WITHIN SECONDS of our first real conversation in six years, Ahmad was mocking me like in the old days. When we last spoke, I had been studying Arabic in Syria for more than two years and gained a limited, inelegant fluency in the Syrian dialect. He’d had fun with this, testing me with a barrage of ornate expressions straight out of a ’30s Damascene period drama or getting me to repeat rude or obscure Syrian insults. Five years in England with an Iraqi wife had left me with a mongrel accent, a Baghdad-Damascus-Hampshire cross that he now found hilarious. “Your Arabic is amazing,” he said, through wheezing laughter.
Between 2007 and 2009 I was a part-time English teacher at a language school in the center of Damascus. Ahmad, who was 20 at the time, helped run a nearby café. When I had morning classes, he gave me my first coffee of the day and often my first conversation.
It didn’t take long for me to update him on my own news. I got married, left teaching, went back to school, and started a job in mental health. I lived in Southampton, on the south coast of England. Southampton was nice, I said, but a little dull.
Ahmad’s news took longer. After March 2011, he threw himself into the protest movement in his home suburb of Moadamiya. He saw peaceful marches turn to bloodbaths, and after months of killing and mass arrests, saw the opposition in Moadamiya turn to violence. He lost his job when the café closed down in 2012. He saw the regime response in Moadamiya escalate to a full-blown siege, and the armed opposition there turn increasingly sectarian and Islamist.
He managed to flee to a safer suburb in 2013, leave Syria for Lebanon in 2014, and fly to Nepal, where a family friend had offered him a job in a Syrian restaurant in the tourist town of Pokhara. After a few months running the kitchen he fell out with the owner, lost his job, survived an earthquake, and spent the last of his meager savings. With the help of friends, he borrowed enough money to get a flight to Istanbul that stopped over in Serbia. He fled the airport during transit. From Serbia he began his long journey — by foot, by bus, by shared taxi — to Bielefeld, in northwest Germany. Bielefeld was nice, he said.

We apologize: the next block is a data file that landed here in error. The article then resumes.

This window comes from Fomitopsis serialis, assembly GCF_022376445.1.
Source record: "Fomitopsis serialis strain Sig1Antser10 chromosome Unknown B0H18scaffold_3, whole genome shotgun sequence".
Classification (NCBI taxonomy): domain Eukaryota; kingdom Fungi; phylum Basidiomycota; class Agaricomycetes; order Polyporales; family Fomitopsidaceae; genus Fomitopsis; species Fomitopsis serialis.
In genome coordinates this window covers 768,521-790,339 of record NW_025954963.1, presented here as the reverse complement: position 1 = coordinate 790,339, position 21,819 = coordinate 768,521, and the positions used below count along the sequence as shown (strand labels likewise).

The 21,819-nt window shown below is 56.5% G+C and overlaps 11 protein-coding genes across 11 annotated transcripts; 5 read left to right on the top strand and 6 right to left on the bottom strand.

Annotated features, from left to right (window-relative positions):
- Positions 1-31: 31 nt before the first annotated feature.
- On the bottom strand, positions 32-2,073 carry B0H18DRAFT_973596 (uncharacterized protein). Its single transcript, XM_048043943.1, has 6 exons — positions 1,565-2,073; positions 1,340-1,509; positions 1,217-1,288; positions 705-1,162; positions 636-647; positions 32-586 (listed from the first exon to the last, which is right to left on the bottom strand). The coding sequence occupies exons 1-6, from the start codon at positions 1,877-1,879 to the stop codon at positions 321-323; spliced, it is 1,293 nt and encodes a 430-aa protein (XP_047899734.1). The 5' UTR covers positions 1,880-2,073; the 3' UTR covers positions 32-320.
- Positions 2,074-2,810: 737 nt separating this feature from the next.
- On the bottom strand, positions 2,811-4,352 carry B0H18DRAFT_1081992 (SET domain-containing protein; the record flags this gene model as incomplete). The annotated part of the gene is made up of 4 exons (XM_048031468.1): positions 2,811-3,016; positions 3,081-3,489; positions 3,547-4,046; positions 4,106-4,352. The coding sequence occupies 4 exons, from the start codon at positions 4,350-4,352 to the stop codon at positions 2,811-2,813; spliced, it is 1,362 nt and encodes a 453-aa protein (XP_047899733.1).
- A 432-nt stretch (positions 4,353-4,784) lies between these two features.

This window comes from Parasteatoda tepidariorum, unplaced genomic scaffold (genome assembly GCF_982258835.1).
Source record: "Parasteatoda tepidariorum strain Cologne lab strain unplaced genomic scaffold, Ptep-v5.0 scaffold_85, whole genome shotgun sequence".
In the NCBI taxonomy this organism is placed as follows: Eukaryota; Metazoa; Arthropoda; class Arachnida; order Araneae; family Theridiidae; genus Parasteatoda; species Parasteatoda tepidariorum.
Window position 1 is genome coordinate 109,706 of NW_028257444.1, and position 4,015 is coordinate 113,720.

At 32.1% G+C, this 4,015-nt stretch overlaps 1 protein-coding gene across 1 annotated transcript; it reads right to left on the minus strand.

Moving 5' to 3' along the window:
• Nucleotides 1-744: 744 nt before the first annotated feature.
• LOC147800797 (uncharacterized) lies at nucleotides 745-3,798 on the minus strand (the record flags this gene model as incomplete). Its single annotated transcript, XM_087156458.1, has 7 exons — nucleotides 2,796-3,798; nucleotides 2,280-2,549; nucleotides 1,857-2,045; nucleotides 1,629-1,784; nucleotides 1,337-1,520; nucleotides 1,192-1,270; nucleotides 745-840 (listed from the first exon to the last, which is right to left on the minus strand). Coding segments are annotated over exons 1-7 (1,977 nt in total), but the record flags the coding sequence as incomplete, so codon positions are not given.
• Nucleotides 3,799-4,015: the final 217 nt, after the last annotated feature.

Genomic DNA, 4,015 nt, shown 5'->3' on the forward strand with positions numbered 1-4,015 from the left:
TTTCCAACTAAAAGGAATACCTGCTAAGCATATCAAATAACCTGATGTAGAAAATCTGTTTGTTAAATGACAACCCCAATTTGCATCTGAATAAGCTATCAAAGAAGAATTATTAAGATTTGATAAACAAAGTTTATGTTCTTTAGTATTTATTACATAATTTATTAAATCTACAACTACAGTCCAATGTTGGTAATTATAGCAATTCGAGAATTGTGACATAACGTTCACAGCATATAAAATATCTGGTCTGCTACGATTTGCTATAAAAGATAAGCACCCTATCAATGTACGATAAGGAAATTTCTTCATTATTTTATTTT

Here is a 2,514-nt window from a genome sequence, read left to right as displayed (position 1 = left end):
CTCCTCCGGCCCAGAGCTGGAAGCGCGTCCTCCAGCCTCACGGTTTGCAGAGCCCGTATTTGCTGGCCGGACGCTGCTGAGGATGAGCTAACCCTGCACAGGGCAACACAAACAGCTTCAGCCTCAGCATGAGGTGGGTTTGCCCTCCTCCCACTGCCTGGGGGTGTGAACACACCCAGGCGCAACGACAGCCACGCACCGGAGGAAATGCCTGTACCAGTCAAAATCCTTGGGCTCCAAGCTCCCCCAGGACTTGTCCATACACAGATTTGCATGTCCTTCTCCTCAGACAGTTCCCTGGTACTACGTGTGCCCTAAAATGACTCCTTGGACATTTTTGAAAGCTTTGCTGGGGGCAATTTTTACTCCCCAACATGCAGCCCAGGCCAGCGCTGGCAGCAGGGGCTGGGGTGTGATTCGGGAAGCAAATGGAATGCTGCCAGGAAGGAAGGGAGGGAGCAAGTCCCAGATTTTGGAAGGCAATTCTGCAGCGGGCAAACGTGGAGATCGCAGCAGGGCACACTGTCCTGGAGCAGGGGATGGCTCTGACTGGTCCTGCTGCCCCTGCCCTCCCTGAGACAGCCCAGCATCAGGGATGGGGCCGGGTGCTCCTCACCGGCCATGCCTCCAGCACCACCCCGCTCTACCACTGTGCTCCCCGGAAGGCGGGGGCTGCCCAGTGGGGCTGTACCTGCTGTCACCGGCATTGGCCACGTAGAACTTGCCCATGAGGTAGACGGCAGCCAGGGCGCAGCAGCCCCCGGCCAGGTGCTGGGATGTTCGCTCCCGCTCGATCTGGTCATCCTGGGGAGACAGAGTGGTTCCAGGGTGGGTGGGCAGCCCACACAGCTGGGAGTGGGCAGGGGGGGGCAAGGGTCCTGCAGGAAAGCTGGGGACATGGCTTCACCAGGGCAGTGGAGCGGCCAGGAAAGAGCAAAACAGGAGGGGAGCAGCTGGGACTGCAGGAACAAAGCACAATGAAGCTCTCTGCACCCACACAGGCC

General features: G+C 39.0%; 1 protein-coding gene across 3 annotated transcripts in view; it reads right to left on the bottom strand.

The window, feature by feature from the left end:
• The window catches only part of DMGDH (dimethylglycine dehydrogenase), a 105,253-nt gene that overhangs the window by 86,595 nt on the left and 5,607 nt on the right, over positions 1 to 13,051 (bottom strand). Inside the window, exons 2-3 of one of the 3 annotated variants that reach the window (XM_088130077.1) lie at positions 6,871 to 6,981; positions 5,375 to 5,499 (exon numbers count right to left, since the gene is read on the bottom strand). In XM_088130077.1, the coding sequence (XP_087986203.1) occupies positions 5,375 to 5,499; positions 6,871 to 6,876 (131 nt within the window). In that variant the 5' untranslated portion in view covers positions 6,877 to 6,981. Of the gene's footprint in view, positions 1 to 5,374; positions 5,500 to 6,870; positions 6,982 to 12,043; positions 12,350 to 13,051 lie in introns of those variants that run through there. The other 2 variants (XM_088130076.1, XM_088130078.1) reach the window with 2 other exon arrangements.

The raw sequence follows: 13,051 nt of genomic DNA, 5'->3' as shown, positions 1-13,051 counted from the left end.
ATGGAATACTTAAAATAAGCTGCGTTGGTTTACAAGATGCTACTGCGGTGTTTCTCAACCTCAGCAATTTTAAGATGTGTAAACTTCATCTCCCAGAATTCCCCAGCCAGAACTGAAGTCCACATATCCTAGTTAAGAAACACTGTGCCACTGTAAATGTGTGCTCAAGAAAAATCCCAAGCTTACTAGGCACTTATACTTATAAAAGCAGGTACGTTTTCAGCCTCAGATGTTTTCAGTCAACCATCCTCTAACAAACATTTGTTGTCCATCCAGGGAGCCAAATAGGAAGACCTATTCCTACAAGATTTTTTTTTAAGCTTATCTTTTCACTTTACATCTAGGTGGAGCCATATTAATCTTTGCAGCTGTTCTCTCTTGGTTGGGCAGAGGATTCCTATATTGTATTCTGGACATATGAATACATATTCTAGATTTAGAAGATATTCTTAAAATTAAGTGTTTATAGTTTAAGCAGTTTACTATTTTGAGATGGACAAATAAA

He listed his losses quickly, as if to skate over the full truth of them: an uncle beheaded by pro-regime shabiha in a mosque. Four cousins to shelling. Another cousin, taken at a checkpoint and tortured to death. An aunt, shot by an antitank round while driving her car. A close friend to a sniper, another to torture, two more to gunfire. All this, he said, was before the siege really began.
His parents and his siblings were OK. His mom and dad had fled to Lebanon along with two of his sisters and his younger brother. His parents were in poor health but lived in relative safety. His two other brothers, his sister, and their families were still living under siege in Moadamiya.
He didn’t want to stay in Germany for good, he said. But for now he wanted to make the most of it: master the language, get a job. And he wanted, more than anything, for some of his family to join him. The younger ones had missed out on years of schooling. If they made it to Germany, they could at least get an education.